Mordecai W. Johnson, who as the president of Howard University pio¬ neered programs of African-American education, was born in Paris, Ten¬ nessee, into the family of a minister at the Mt. Zion Baptist Church. He studied religion extensively, earning a B.A. from Morehouse College by the age of 16, a B.A. from the University of Chicago, a Bachelor of Divinity (B.D.) from Rochester Theological Seminary, a Master in Theology (M.Th.) from Harvard, and a Doctor of Divinity (D.D.) from both Howard University and Gammon Theological Seminary in 1928.

In 1926, Mordecai Johnson became the first African-American president of Howard University. He succeeded a man who had fired Alain Locke because Locke had wanted to make Howard a school driven by African-American cul¬ ture. Johnson made it his goal to equip African-American students for higher education.

He rehired Locke and invited the most esteemed African-American thinkers, including Charles Houston (see no. 55), Carter Woodson (see no. 43) and Benjamin Mayes (see no. 56) to teach. He doubled the size of the university’s libraries and added 20 new buildings to its campus.

“The Negro people have been with us here for 300 years….Now they have come to the place where their faith can no longer feed on the bread of repression and vio¬ lence. They ask for the bread of liberty, of public equality, and public responsibility. It must not be denied them.”

Johnson’s belief that America owed equal education, equal responsibility and equal respect to African-Americans was one that colored his entire 30-year tenure at Howard. He believed in the teaching of crit¬ ical analysis, he believed in the power of Christianity, and he believed, unlike Mar¬cus Garvey (see no. 46) and his supporters, that democracy was to be found in Ameri¬ ca, if each American took his place in its defense.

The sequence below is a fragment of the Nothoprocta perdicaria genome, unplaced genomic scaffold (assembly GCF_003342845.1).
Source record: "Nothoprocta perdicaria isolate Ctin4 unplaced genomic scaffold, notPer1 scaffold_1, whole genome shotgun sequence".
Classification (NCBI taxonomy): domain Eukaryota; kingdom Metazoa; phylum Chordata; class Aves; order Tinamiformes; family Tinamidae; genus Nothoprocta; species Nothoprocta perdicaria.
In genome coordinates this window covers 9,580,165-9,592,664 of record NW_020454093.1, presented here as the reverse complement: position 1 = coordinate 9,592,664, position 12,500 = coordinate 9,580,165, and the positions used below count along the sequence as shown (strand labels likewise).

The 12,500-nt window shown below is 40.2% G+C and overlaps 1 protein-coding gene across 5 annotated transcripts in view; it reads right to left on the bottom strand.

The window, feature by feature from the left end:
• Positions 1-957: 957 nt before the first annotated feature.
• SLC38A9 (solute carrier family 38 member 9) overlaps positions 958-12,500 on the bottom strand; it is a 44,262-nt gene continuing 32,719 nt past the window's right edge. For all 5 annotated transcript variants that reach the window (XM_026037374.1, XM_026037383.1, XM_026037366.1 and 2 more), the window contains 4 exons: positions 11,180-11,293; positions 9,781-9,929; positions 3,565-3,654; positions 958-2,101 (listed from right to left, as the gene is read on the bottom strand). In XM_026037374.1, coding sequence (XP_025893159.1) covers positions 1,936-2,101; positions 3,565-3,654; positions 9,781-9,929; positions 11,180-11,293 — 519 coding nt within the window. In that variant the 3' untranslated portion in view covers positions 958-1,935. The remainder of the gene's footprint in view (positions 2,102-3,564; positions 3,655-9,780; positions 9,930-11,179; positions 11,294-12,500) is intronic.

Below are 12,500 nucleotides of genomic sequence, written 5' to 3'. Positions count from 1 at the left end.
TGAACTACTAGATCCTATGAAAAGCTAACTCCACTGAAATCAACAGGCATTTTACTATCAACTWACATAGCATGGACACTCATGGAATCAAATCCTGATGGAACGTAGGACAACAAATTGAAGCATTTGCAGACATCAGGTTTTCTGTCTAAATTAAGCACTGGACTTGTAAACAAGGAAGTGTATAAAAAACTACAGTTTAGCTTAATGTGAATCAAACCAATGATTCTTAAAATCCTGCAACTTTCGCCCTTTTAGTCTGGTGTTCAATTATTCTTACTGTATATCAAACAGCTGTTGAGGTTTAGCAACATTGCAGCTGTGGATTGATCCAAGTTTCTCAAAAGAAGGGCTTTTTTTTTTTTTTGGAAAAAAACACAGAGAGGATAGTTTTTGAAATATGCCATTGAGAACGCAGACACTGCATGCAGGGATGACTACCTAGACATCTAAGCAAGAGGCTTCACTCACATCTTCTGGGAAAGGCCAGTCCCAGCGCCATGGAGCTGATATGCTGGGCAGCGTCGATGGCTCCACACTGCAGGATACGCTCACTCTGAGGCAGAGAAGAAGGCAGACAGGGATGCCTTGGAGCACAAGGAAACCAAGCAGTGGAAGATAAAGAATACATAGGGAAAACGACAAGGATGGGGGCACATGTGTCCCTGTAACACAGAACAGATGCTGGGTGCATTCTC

Under Johnson’s leadership, Howard grew into one of the nation’s most success¬ ful educational institutions for African- Americans. His goal was to prepare his stu¬ dents for equality and arm them with the skills of critical thinking and higher thought. Programs, like Locke’s envisioned African Studies program, were given the freedom to grow and influence a nation’s ideas of education.

Finally, there was anoth¬ er well-funded, highly esteemed school on the level of the famed Tuskegee Institute (see no. 24) and many Howard graduates are now among the new generation’s most influential NAACP and civil rights activists.